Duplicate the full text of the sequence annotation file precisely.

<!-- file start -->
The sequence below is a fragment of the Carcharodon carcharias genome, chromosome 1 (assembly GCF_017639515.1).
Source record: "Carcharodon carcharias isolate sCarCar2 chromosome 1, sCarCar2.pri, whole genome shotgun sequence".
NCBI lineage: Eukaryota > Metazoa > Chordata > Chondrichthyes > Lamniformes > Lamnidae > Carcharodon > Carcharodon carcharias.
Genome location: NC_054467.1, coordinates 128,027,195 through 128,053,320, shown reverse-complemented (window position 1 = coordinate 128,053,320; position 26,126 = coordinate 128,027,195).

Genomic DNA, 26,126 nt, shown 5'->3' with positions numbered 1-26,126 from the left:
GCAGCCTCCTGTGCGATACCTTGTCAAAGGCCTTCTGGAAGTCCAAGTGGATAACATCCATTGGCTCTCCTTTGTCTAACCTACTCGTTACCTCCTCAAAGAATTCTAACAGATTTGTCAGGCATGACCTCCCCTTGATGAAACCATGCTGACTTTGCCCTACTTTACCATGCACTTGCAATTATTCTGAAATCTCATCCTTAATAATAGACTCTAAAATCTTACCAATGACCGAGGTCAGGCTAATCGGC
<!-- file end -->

The sequence below is a fragment of the Carcharodon carcharias genome, chromosome 1 (assembly GCF_017639515.1).
Source record: "Carcharodon carcharias isolate sCarCar2 chromosome 1, sCarCar2.pri, whole genome shotgun sequence".
NCBI lineage: Eukaryota > Metazoa > Chordata > Chondrichthyes > Lamniformes > Lamnidae > Carcharodon > Carcharodon carcharias.
Genome location: NC_054467.1, coordinates 128,027,195 through 128,053,320, shown reverse-complemented (window position 1 = coordinate 128,053,320; position 26,126 = coordinate 128,027,195).

Genomic DNA, 26,126 nt, shown 5'->3' with positions numbered 1-26,126 from the left:
GCAGCCTCCTGTGCGATACCTTGTCAAAGGCCTTCTGGAAGTCCAAGTGGATAACATCCATTGGCTCTCCTTTGTCTAACCTACTCGTTACCTCCTCAAAGAATTCTAACAGATTTGTCAGGCATGACCTCCCCTTGATGAAACCATGCTGACTTTGCCCTACTTTACCATGCACTTGCAATTATTCTGAAATCTCATCCTTAATAATAGACTCTAAAATCTTACCAATGACCGAGGTCAGGCTAATCGGC